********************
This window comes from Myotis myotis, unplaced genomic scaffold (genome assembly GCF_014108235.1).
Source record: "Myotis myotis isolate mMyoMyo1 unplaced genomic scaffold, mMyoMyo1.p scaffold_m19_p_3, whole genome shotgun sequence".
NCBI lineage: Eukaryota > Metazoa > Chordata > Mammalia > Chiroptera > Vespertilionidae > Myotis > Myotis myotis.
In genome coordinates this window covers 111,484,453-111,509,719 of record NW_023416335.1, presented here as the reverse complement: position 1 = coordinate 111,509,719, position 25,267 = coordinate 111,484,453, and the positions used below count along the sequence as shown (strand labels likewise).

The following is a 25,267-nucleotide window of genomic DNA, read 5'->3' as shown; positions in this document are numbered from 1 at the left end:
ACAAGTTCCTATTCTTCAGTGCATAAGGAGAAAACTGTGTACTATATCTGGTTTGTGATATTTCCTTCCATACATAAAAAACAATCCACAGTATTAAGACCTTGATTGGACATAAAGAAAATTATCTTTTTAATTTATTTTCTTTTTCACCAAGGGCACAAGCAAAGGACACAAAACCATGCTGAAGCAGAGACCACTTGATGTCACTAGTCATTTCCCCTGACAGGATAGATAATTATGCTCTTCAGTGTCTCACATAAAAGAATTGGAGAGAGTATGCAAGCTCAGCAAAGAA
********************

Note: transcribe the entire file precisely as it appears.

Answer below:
This window comes from Myotis myotis, unplaced genomic scaffold (genome assembly GCF_014108235.1).
Source record: "Myotis myotis isolate mMyoMyo1 unplaced genomic scaffold, mMyoMyo1.p scaffold_m19_p_3, whole genome shotgun sequence".
NCBI lineage: Eukaryota > Metazoa > Chordata > Mammalia > Chiroptera > Vespertilionidae > Myotis > Myotis myotis.
In genome coordinates this window covers 111,484,453-111,509,719 of record NW_023416335.1, presented here as the reverse complement: position 1 = coordinate 111,509,719, position 25,267 = coordinate 111,484,453, and the positions used below count along the sequence as shown (strand labels likewise).

The following is a 25,267-nucleotide window of genomic DNA, read 5'->3' as shown; positions in this document are numbered from 1 at the left end:
ACAAGTTCCTATTCTTCAGTGCATAAGGAGAAAACTGTGTACTATATCTGGTTTGTGATATTTCCTTCCATACATAAAAAACAATCCACAGTATTAAGACCTTGATTGGACATAAAGAAAATTATCTTTTTAATTTATTTTCTTTTTCACCAAGGGCACAAGCAAAGGACACAAAACCATGCTGAAGCAGAGACCACTTGATGTCACTAGTCATTTCCCCTGACAGGATAGATAATTATGCTCTTCAGTGTCTCACATAAAAGAATTGGAGAGAGTATGCAAGCTCAGCAAAGAA